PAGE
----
Yes, I read Grinder, and reviewed it. Maybe 'cause I'm from Dundas (born in Hamilton). For what it's worth, here's what I said:

Wilson, a guy with no first name, is The Grinder (ECW Press, $25, 220 pages), a ghostly underworld fixer who goes off the grid as a P.E.I. tuna fisherman to escape mob infighting in author Mike Knowles' native southern Ontario.

Unearthed by his über-nasty former boss and blackmailed with threats against his only friends, Wilson plows through a gaggle of underlings to find out who's grabbed the boss's gangster-wannabe nephews.

There's more mayhem than mystery in this thin sequel to Knowles' 2008 debut, Darwin's Nightmare, and Wilson flunks the sympathetic anti-hero test with his unrelieved brutality.

Still, Grinder displays some nascent storytelling chops and a viable future for the Hamilton schoolteacher.

Ha, well you know how it is, we only remember the bad ones ;) Oh well, have to keep taking risks, can't play it safe.

Yes, these days with so many newspapers lsing review sections altogether even once a month is good to have.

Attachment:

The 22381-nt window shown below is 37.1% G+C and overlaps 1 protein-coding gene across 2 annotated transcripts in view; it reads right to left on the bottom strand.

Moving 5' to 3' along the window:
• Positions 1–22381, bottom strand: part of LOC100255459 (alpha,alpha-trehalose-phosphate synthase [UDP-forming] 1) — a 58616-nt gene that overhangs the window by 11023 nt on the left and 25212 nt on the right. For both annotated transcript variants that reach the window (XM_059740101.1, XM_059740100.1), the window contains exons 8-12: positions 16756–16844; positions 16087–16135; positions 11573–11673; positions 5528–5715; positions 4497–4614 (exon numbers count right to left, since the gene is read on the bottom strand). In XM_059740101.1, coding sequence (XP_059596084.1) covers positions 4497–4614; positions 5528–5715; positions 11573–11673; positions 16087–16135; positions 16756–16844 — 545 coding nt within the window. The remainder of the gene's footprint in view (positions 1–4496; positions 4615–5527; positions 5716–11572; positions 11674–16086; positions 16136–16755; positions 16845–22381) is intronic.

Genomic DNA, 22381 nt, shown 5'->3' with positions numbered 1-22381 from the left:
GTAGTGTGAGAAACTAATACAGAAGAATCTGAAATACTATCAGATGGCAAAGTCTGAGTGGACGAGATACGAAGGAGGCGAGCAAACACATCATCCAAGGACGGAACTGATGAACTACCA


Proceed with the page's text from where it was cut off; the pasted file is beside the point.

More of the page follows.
Nice to see the Adrian McKinty on your list, too. I really liked Fifty Grand and now I'm reading the Bloomsday trilogy, great stuff.
I'm not sure what you can do besides telling everyone you know. I guess use whatever contacts you have among reviewers and crime authors to spread the word like you're doing here. I bet I'm not the only one here who would take a look at the first 30 or 40 pages and spread the word (and maybe buy it) if I like it. See #1 below about putting excerpts on his web site. In my case, if I like it, I'd mention it in my podcast, where I sometimes do reviews. (I should note that my podcast has been kind of dormant for several months but I am in the process of ramping back up).